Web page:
Would you like to bring your class to the park on a ranger-guided field trip, or have a ranger present a program at your school? This spring's program offerings are listed below. The deadline for requesting a program this spring is April 20th.
Submit your request by completing the Field Trip and School Program Request form.
Spring Field Trip Programs
Field trips are available April 23 through June 8.
Children will investigate what makes the park a good home for plants and animals. Kindergarteners will focus on the components of habitat, and use their senses on an exploratory walk with activity stations.
Children will investigate what makes the park a good home for plants and animals. First graders will learn about how animals and plants are adapted to their environment, and use their senses on an exploratory walk with activity stations.
Children will investigate what makes the park a good home for plants and animals. Second graders will study the relationship between flowering plants and the many animals that pollinate them, and use their senses on an exploratory walk with activity stations.
On this trip we’ll be exploring a sheltered part of Acadia’s shoreline called Otter Cove. Many animals call the shoreline home, but there are lots of challenges they must overcome to survive there. Students learn skills to safely explore the intertidal zone with the least impact to the environment.
Travel by foot along historic broken stone roads passing between the mountains and lakes of Acadia National Park. Enjoy a quieter park experience as you traverse beneath their forests and over their bridges. Hear the stories of the many individuals who played a role in designing, building and protecting this generous gift to the American people.
4 Hours Students take a walk back in time as they explore the Carroll family homestead and imagine what it would be like to be one of the first European families who lived here, almost 200 years ago. An Educator’s Guide with lesson plans is available.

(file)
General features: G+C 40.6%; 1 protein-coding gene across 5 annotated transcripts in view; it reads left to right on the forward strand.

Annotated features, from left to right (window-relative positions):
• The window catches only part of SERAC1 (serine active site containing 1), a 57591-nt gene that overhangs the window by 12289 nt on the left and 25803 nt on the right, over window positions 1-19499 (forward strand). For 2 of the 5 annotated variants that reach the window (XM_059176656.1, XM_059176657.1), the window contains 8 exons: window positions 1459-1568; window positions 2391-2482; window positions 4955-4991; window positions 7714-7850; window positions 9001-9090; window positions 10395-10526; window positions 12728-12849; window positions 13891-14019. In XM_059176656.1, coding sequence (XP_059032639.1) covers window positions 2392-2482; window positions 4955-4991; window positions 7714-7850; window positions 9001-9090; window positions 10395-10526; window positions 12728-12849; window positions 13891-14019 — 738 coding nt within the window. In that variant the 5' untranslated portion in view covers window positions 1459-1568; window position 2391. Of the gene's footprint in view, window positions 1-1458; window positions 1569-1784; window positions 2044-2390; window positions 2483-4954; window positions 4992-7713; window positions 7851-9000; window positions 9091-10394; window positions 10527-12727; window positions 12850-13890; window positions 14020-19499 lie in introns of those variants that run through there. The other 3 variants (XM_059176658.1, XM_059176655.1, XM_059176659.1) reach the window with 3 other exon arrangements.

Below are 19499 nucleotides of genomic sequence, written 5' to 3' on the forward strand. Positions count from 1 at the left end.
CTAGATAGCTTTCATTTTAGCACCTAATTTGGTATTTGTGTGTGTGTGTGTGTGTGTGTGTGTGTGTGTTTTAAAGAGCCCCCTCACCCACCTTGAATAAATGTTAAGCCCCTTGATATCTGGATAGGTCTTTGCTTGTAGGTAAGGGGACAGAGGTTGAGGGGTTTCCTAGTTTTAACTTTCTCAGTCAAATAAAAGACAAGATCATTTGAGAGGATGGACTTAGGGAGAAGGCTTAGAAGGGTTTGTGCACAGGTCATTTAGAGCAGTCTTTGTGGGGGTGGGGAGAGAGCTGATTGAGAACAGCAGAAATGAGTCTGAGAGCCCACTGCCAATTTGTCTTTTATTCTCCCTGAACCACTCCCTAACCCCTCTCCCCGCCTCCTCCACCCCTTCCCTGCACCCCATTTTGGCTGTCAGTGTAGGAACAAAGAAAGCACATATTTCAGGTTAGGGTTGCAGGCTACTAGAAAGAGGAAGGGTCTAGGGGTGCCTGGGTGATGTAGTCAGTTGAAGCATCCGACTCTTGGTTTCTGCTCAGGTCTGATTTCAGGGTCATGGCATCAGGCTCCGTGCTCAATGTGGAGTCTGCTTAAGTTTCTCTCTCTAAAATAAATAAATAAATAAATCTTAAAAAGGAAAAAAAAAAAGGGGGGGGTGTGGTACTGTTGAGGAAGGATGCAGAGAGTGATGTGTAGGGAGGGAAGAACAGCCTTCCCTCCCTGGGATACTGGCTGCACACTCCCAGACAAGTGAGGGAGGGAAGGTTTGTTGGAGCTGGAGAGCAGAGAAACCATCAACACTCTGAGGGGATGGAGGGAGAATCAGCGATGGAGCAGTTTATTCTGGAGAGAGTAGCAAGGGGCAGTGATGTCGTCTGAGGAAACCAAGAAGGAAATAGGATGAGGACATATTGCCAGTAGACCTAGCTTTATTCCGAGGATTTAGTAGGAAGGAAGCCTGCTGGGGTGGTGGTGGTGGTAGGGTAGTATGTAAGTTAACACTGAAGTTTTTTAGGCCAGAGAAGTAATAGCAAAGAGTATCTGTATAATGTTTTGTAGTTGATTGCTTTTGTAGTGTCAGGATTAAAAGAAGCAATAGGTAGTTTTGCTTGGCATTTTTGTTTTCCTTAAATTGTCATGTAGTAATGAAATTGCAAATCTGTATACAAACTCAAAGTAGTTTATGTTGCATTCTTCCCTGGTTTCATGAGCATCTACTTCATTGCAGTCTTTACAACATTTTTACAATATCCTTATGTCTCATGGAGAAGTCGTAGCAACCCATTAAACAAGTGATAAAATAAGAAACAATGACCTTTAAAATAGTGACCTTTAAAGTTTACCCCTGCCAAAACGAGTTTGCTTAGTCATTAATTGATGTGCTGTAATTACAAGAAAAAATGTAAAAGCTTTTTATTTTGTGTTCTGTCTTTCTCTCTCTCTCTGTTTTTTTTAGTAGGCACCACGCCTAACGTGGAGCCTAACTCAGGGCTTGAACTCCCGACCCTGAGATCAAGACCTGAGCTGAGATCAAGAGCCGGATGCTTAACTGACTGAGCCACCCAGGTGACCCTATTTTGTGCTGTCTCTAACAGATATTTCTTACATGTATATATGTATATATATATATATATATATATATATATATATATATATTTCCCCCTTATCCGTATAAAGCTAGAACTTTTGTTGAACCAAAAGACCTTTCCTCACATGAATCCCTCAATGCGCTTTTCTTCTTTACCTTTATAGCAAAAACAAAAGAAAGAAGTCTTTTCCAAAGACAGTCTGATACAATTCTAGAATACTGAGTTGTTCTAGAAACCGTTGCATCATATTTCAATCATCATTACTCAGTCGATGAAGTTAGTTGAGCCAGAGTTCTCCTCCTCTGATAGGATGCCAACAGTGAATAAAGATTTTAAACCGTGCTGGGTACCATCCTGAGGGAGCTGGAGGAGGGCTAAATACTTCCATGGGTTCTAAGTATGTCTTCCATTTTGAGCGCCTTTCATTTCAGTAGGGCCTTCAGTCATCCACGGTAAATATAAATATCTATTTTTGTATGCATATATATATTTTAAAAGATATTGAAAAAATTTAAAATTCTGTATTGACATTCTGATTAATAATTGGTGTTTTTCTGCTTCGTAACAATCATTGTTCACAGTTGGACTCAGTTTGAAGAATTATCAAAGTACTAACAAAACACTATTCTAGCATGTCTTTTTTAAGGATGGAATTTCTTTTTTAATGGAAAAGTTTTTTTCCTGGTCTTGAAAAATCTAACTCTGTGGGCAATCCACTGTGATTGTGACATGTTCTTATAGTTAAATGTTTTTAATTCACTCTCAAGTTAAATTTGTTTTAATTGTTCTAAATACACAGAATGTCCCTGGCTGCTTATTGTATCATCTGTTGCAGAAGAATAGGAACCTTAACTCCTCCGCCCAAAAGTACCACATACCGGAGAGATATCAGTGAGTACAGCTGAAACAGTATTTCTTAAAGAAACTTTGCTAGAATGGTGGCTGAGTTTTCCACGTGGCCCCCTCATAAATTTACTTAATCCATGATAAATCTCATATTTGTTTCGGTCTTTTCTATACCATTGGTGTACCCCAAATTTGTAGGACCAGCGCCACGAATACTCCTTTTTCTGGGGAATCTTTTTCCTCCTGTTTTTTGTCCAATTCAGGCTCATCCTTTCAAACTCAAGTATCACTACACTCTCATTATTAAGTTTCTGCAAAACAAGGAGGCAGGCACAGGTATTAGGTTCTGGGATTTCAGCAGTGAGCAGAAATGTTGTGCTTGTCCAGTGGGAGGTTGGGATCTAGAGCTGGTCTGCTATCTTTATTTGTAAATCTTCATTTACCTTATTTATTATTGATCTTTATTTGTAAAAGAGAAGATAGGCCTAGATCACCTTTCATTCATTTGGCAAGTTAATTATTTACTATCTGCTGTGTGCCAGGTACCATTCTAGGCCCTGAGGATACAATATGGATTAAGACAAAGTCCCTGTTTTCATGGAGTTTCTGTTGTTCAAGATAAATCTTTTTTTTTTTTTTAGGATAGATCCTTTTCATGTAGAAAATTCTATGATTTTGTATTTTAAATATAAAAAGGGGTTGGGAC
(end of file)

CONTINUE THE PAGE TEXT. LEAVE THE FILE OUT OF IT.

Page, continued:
Tracking Nature's Seasons
When do the first red maple buds open and when is the first spring peeper heard? Phenology is the study of the timing of seasonal events. Students will discover nature’s calendar and make observations along a historic hiking trail that has hundreds of stone stair steps. They will also conduct investigations in the forest to learn how citizens are aiding scientists in protecting Acadia.
The Great Fish Migration
Witness the incredible phenomenon of the spring fish migration along the Maine coast. This field trip gives students a firsthand look at schools of alewives (“river herring”) as they return from the ocean along Somes Brook to spawn in fresh water on Mount Desert Island. This is a collaborative program with the Somes-Meynell Wildlife Sanctuary. Students will learn about former land use, life cycles, migratory challenges, food webs, conservation efforts, and impacts of climate change.
Using Acadia as their classroom, students will explore several geologic processes and see how they shape the land including the cycle of deposition versus transport, the formation of the three main rock types, the dynamics of plate tectonics and the movement of glaciers.
Spring Classroom Programs
Classroom programs are available April 23 through May 25.
We are limited to visiting schools with a travel time of 2 hours or less.
Children learn how Acadia’s habitats provide animals with what they need to survive. This hands-on, interactive “show-and-tell” program includes the use of puppets, imagery, skulls, shells, and more!
Protecting Our Park
3rd & 4th Grade
How do park rangers and community members protect special places like Acadia? Students explore the current research projects happening in the Park. Then, they become "Junior Scientists" as they study biodiversity and learn to address the challenges facing our environment today. The schoolyard will be utilized as on outdoor classroom!
Bats are facing many stresses with the recent spread of the bat disease called white-nose syndrome. Learn about these unique animals through engaging hands-on activities as we debunk myths, review adaptations, and examine their importance. Students collect data during a mock bat research activity and discuss how rangers and students can help protect bats.